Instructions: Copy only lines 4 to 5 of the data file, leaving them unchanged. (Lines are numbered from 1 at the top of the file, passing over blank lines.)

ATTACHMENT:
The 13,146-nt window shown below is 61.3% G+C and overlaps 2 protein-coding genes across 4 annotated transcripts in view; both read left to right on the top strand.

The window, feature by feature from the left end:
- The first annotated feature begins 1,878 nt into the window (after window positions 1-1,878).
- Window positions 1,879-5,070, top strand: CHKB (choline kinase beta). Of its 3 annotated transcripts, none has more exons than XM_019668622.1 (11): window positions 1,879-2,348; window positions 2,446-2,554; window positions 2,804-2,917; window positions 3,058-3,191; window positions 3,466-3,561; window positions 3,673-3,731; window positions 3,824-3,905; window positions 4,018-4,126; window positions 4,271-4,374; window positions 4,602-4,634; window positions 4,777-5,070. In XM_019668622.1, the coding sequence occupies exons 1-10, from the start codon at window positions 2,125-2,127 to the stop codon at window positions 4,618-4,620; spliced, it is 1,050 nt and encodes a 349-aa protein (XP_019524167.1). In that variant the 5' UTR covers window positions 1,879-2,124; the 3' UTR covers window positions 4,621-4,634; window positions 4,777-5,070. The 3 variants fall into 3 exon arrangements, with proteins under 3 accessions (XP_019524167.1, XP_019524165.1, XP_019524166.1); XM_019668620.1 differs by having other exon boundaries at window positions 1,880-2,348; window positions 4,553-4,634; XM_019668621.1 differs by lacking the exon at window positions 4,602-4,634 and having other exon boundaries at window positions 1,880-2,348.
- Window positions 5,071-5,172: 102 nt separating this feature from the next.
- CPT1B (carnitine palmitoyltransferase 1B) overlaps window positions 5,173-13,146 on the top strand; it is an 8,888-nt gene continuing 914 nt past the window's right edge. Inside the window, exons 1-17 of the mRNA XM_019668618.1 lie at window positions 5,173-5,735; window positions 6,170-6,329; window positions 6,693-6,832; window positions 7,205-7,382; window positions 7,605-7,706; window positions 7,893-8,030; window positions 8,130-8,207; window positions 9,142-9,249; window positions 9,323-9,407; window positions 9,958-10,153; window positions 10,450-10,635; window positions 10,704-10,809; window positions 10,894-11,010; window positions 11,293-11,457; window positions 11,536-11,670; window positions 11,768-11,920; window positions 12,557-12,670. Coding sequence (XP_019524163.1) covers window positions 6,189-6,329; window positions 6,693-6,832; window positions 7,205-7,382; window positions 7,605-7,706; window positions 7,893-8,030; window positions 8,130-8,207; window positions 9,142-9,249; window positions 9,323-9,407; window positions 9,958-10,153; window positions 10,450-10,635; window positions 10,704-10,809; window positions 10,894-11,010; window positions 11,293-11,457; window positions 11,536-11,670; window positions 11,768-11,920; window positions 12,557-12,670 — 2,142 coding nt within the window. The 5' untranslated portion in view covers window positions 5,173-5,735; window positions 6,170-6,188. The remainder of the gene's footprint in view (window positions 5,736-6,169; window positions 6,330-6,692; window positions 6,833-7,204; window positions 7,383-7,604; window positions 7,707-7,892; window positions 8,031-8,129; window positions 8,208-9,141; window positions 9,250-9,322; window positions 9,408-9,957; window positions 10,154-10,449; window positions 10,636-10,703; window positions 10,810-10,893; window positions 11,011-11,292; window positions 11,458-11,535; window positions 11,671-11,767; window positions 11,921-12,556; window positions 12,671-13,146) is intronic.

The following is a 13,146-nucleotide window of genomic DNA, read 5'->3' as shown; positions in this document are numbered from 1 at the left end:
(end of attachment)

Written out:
- Window positions 1,879-5,070, top strand: CHKB (choline kinase beta). Of its 3 annotated transcripts, none has more exons than XM_019668622.1 (11): window positions 1,879-2,348; window positions 2,446-2,554; window positions 2,804-2,917; window positions 3,058-3,191; window positions 3,466-3,561; window positions 3,673-3,731; window positions 3,824-3,905; window positions 4,018-4,126; window positions 4,271-4,374; window positions 4,602-4,634; window positions 4,777-5,070. In XM_019668622.1, the coding sequence occupies exons 1-10, from the start codon at window positions 2,125-2,127 to the stop codon at window positions 4,618-4,620; spliced, it is 1,050 nt and encodes a 349-aa protein (XP_019524167.1). In that variant the 5' UTR covers window positions 1,879-2,124; the 3' UTR covers window positions 4,621-4,634; window positions 4,777-5,070. The 3 variants fall into 3 exon arrangements, with proteins under 3 accessions (XP_019524167.1, XP_019524165.1, XP_019524166.1); XM_019668620.1 differs by having other exon boundaries at window positions 1,880-2,348; window positions 4,553-4,634; XM_019668621.1 differs by lacking the exon at window positions 4,602-4,634 and having other exon boundaries at window positions 1,880-2,348.
- Window positions 5,071-5,172: 102 nt separating this feature from the next.